Jinnah Envisioned An Inclusive Pakistan, Equating Him With Hindu Extremists Is A Historical Fallacy
Yasser Latif Hamdani challenges the myth that Jinnah demanded a Muslim-majority state similar to the ‘India for Hindus’ demanded by Hindu extremists. He further writes about how Jinnah kept majoritarian impulses at bay following partition.
Pakistan was meant to be a Muslims-only country. This is a myth about the logic on which Pakistan was demanded. And it needs to be challenged. Many scholars have noted that Jinnah demanded Pakistan as a Muslim-majority state mirroring what the Hindu extremists wanted – an India for Hindus only.
This is historically untrue. Jinnah did demand Pakistan on the basis of Muslim-majority areas but he did not want the Hindus and Sikhs to be thrown out of Pakistan nor did he want all Muslims in Indian regions to move to Pakistan.
The Lahore Resolution read:
“That adequate, effective and mandatory safeguards should be specifically provided in the constitution for minorities in these units and in these regions for the protection of their religious, cultural, economic, political, administrative and other rights and interests in consultation with them; and in other parts of India where the Mussalmans are in a minority, adequate, effective and mandatory safeguards shall be specially provided in the constitution for them and other minorities for the protection of their religious, cultural, economic, political, administrative and other rights and interests in consultation with them.”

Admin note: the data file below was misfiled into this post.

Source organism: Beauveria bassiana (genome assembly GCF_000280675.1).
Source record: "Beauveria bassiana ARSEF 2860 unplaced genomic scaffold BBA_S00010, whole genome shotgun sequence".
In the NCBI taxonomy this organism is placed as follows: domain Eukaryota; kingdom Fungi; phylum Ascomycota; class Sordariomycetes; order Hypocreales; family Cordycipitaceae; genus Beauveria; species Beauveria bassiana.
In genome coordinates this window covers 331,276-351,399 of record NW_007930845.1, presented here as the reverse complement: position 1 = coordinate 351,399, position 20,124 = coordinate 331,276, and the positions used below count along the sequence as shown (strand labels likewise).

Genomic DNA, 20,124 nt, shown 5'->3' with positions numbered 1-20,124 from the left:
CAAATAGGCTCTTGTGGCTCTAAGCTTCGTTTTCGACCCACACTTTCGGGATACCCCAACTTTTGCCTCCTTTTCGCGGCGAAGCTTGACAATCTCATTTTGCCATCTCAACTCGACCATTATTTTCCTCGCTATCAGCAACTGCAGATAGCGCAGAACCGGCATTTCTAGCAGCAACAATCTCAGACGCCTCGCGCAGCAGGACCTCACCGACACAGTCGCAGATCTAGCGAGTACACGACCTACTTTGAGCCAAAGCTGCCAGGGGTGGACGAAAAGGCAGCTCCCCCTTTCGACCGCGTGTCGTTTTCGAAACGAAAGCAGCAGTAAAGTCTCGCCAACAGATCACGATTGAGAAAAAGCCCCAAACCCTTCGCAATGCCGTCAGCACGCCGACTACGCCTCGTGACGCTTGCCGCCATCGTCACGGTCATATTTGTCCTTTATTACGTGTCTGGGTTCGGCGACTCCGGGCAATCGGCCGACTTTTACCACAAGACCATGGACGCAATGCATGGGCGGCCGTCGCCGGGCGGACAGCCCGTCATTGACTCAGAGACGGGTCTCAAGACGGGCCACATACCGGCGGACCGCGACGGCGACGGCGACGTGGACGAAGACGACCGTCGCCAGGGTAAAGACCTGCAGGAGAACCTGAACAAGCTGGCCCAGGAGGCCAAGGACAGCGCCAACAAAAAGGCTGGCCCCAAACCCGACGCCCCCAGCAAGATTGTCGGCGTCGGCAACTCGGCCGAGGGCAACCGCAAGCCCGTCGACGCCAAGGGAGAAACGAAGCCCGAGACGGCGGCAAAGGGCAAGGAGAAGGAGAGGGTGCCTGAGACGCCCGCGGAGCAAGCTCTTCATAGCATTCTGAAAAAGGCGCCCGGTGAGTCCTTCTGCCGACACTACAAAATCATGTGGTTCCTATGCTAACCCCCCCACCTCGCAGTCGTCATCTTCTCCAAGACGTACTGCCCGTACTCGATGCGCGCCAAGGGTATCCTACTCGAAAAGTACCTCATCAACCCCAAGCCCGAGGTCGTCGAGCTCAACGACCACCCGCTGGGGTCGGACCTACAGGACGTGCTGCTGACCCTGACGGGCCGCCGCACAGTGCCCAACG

The Lahore Resolution and by implication, Jinnah, envisaged a super constitution of India above Hindustan and Pakistan which would secure safeguards for Hindus and Sikhs living in Pakistan and for Muslims living in Hindustan. These would then come together as a super or treaty Union of India. It is well known that Jinnah himself wanted to return to Bombay and live out his retirement in what was to be Hindustan.
It is worthwhile to remind ourselves that Jinnah was not demanding a theocratic state. In fact, the idea that his position was not consistent is also invalid. He was a political strategist who had to ally himself with causes at times which were antithetical to his own political ideas and beliefs as is evident in his long career as the Best Ambassador of Hindu Muslim Unity.
Jinnah had realised as early as the 1920s that a consociational compromise was required to keep at bay the essentially majoritarian politics of Nehru and Gandhi which neither Panditji nor the Mahatma realised would unleash a Hindu majoritarian current which India finds itself in grips of.
After having been saddled with an independent, partitioned Pakistan that Jinnah had rejected, he tried to keep the majoritarian impulses at bay. His attempts to secure Hindus in Sindh, his efforts to get Khushwant Singh to become a judge at the Lahore High Court and his appointment of a scheduled caste Hindu as the law minister of Pakistan are all indicative of this.
As a symbolic gesture, the first-ever chairman of the Constituent Assembly of Pakistan on 10th and 11th of August 1947 was none other than Jogindranath Mandal. When Jinnah was elected as the president of the Constituent Assembly, he appointed a committee with an equal number of Hindus and Muslims to preside over the session in his absence.
Jinnah’s vision for Pakistan was of an inclusive democratic state. It is a tragedy that we did not follow that idea, but it is important to reiterate his memory for the future direction of the country.
The writer is a lawyer and commentator. He is also the author of the book ‘Jinnah: Myth and Reality’.